Geoff Diehl’s campaign is disputing the results of new poll that shows the Republican is far behind Maura Healey in the gubernatorial race.
The UMass/WCVB poll released Friday shows Attorney General Healey with a 59-32% lead over the Trump-backed former state representative, with about a week to go before the election.
“Today’s poll released by UMass/WCVB is without merit and completely flawed in its modeling of the electorate,” said Diehl Campaign Manager Amanda Orlando in a statement.
Orlando said the poll “dramatically undersampled” unenrolled voters, who she said make up a larger majority of the voting population than was represented, and oversampled Democrats by a “two-to-one” margin.
“This attempt by a state-funded institution to suppress the vote for the Diehl campaign by fraudulently running this type of poll is truly sad and does a great disservice to the voters,” Orlando said.
Seven hundred likely voters, including 415 Democrats, 162 Republicans and 123 Independents, were surveyed from Oct. 20-26.
Diehl and Healey, a Democrat, are vying to replace Republican Gov. Charlie Baker, who chose not to run for a third term.
The poll shows surveyed voters have more confidence in Healey’s ability to handle key issues facing the state, including the economy, health care, taxes, education, crime, transportation, abortion, and the opioid crisis.
Healey’s lead in each category ranged from 21-38%. Voters overwhelmingly preferred her to handle abortion, health care, and housing policies in the state.
The gap was more narrow for the economy, a top priority listed among Republican respondents. But Healey still held a 21-point lead in that category, in terms of voter confidence.
Most respondents, or 33%, said their vote was most driven by the economy, but results were largely based on the 62% of Republicans and 45% of Independents who chose that option. Only 16% of Democrats did.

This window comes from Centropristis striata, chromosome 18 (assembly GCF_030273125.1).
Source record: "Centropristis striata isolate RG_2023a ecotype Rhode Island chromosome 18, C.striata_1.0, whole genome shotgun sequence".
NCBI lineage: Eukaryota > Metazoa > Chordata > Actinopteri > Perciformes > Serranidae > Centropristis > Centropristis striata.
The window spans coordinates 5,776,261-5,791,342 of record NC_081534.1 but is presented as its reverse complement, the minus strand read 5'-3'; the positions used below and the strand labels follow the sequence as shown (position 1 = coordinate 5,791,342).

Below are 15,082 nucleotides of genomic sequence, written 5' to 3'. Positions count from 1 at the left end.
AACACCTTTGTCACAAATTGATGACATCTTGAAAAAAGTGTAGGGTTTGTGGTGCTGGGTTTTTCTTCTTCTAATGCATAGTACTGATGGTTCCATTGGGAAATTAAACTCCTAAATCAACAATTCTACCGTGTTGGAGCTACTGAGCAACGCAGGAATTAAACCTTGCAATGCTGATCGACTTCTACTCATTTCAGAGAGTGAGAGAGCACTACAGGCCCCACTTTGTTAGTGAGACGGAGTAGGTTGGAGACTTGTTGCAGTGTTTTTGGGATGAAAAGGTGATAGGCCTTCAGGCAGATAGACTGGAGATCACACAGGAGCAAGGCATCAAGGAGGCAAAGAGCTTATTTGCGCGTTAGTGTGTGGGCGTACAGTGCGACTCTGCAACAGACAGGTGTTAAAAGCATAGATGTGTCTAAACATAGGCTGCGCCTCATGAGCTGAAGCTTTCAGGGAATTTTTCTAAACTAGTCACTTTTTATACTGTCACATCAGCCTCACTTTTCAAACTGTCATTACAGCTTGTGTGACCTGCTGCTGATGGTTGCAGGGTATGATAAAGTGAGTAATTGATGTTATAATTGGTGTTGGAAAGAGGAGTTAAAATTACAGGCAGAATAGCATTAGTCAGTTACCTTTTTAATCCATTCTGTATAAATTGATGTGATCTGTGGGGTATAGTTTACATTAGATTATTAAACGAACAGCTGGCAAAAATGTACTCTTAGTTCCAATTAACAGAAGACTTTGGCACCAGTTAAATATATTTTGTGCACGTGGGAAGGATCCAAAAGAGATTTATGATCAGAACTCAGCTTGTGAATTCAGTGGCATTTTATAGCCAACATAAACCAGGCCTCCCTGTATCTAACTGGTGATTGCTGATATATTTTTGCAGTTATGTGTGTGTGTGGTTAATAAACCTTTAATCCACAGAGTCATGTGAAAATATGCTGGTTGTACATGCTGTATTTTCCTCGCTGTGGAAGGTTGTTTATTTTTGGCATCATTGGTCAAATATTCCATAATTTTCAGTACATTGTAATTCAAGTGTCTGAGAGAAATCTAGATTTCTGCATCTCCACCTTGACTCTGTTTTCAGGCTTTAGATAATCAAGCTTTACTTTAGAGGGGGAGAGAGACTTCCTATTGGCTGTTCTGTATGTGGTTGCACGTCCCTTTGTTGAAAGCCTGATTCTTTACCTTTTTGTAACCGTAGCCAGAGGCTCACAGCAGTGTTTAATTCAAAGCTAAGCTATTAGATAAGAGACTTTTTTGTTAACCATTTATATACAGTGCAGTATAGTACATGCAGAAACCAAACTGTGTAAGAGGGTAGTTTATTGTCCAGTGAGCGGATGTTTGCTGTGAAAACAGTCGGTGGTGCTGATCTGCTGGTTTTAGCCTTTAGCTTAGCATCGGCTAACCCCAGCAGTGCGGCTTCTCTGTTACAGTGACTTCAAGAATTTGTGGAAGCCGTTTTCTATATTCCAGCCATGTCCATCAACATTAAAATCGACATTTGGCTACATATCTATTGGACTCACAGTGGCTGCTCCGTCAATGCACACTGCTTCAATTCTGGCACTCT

The “health of our democracy” and abortion were what Democrats said they were most considering ahead of the election, at 45% and 21%, respectively.
Results were similar for a question asking voters what issue they would prefer to see the new governor prioritize in their first 100 days in office.
Republicans and Independents both cited inflation, at 42% and 26%, respectively. Democrats were more focused on the housing shortage and affordability, at 22%, but inflation was a close second, at 19%.
Among individual voting groups, Healey held the largest leads among women (66-29%), 30-54-year-olds (73-21%), those with a college degree (64-29%) or with a postgraduate degree (68-31%), and people of color (74-15%).
Diehl polled better among the 55-and-older crowd and white voters, where Healey’s lead was lower at 13 and 22 points, respectively.
The majority of Democrats (94%) polled in favor of Healey, and the majority of Republicans (91%) and Independents (43%) polled said they plan to vote for Diehl.
While Diehl’s campaign took issue with most of the poll, it did seem to think his eight-point lead among Independent voters was accurate.
“These are ultimately the voters who will determine the outcome of this November’s election,” Orlando said.